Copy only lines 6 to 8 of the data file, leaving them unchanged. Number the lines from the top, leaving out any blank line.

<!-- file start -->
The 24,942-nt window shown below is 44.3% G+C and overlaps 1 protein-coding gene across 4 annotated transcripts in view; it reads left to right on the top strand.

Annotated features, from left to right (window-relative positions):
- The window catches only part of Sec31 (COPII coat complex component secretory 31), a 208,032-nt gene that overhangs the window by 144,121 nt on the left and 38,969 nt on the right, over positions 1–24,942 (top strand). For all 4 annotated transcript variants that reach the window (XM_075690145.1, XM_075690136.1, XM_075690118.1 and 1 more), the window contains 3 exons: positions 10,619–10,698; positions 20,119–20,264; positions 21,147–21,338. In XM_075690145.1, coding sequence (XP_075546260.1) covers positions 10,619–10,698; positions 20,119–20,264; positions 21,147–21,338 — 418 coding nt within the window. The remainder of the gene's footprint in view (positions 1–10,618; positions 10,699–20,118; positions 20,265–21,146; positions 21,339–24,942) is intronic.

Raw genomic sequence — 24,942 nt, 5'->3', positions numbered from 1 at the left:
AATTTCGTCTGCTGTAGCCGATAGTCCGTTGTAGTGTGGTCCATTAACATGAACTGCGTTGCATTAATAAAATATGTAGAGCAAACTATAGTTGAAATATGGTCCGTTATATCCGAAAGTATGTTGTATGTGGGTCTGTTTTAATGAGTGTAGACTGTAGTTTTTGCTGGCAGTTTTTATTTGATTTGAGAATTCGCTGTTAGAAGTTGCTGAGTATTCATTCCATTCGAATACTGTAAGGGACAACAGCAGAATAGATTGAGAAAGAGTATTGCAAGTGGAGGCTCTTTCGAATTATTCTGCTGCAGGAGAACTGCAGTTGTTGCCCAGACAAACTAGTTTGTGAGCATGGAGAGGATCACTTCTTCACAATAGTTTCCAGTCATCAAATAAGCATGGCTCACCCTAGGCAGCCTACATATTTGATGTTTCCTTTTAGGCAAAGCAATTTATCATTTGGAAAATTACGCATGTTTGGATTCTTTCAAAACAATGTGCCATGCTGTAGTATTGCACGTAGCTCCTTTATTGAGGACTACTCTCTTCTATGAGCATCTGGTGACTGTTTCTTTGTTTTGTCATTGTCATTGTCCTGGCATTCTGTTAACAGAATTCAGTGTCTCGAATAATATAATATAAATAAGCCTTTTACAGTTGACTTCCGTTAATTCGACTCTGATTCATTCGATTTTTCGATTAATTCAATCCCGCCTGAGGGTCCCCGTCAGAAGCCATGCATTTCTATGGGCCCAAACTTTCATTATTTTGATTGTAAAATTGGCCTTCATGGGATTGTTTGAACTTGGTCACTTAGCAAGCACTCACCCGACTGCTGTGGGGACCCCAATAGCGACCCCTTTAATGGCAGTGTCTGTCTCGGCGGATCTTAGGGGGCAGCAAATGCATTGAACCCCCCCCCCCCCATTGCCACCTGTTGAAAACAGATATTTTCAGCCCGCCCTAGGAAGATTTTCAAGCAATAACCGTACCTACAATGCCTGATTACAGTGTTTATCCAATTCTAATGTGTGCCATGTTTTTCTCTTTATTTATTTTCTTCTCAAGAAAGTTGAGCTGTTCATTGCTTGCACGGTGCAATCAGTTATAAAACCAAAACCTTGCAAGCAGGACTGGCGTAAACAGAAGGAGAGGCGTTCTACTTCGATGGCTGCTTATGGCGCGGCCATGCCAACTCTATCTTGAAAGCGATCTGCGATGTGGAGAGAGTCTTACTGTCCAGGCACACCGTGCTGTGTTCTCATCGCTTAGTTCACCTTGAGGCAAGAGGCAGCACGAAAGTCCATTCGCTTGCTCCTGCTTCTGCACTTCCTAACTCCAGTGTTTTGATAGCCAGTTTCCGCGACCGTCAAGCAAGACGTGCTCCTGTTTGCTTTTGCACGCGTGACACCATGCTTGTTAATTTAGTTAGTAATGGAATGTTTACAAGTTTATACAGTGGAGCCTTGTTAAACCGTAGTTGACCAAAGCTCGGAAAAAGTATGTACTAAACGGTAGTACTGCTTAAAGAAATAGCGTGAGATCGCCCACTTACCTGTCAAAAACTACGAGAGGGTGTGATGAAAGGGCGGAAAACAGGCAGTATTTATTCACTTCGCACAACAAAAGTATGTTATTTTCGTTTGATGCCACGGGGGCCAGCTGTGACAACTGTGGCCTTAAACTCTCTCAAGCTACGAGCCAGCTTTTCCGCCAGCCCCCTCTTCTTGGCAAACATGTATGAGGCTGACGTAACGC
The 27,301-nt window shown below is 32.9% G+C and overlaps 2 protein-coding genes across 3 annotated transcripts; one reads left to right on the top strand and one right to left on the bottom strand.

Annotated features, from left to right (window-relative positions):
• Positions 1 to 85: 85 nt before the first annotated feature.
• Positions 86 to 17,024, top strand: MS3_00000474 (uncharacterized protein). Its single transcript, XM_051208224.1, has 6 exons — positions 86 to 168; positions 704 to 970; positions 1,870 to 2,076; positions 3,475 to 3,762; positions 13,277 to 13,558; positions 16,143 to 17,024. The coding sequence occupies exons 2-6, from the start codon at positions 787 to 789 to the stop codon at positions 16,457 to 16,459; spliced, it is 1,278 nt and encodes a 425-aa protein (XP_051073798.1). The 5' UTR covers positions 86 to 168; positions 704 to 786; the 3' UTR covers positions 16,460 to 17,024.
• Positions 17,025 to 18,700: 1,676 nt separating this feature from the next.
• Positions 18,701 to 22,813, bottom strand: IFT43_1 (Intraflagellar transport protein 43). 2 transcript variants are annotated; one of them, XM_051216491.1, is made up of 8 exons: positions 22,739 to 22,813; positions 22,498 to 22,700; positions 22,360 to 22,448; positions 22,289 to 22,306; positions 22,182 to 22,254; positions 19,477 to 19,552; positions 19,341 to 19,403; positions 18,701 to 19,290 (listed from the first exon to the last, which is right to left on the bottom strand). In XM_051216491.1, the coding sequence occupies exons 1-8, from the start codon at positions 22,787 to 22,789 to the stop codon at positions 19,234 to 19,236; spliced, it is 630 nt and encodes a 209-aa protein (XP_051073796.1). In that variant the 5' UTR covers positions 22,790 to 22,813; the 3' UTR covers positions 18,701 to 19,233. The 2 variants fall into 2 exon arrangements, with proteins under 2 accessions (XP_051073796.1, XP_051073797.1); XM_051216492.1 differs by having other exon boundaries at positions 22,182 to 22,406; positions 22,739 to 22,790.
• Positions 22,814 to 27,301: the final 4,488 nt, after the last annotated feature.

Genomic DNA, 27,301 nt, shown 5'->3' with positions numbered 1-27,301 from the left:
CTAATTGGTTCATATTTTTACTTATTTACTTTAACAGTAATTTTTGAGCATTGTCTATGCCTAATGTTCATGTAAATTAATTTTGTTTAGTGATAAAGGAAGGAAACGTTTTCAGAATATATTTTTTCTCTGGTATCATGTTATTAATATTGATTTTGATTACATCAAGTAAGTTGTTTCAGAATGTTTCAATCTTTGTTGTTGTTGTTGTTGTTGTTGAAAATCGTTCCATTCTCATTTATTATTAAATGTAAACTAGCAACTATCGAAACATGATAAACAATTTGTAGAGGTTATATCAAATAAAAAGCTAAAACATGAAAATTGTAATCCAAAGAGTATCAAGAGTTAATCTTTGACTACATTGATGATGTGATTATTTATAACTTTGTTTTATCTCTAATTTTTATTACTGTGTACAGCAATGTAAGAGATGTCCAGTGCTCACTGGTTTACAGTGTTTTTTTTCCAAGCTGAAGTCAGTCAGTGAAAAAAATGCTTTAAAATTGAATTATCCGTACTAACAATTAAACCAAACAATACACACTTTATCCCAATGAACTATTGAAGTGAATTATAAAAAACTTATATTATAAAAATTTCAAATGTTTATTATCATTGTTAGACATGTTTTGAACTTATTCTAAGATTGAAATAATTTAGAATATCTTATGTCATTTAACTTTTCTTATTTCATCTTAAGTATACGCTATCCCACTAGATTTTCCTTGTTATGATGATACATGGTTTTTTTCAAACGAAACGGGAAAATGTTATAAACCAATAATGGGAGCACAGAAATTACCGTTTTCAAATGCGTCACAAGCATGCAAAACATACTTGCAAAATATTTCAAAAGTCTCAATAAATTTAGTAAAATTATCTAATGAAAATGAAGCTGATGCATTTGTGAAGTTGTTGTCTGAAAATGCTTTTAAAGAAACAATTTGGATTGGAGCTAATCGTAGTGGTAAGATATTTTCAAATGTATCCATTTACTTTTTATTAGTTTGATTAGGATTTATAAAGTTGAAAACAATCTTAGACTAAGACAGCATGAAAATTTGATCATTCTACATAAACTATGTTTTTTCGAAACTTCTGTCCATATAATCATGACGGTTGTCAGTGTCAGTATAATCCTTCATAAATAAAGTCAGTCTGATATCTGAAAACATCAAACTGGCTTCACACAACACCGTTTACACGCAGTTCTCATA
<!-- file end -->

The 27,301-nt window shown below is 32.9% G+C and overlaps 2 protein-coding genes across 3 annotated transcripts; one reads left to right on the top strand and one right to left on the bottom strand.

Annotated features, from left to right (window-relative positions):
• Positions 1 to 85: 85 nt before the first annotated feature.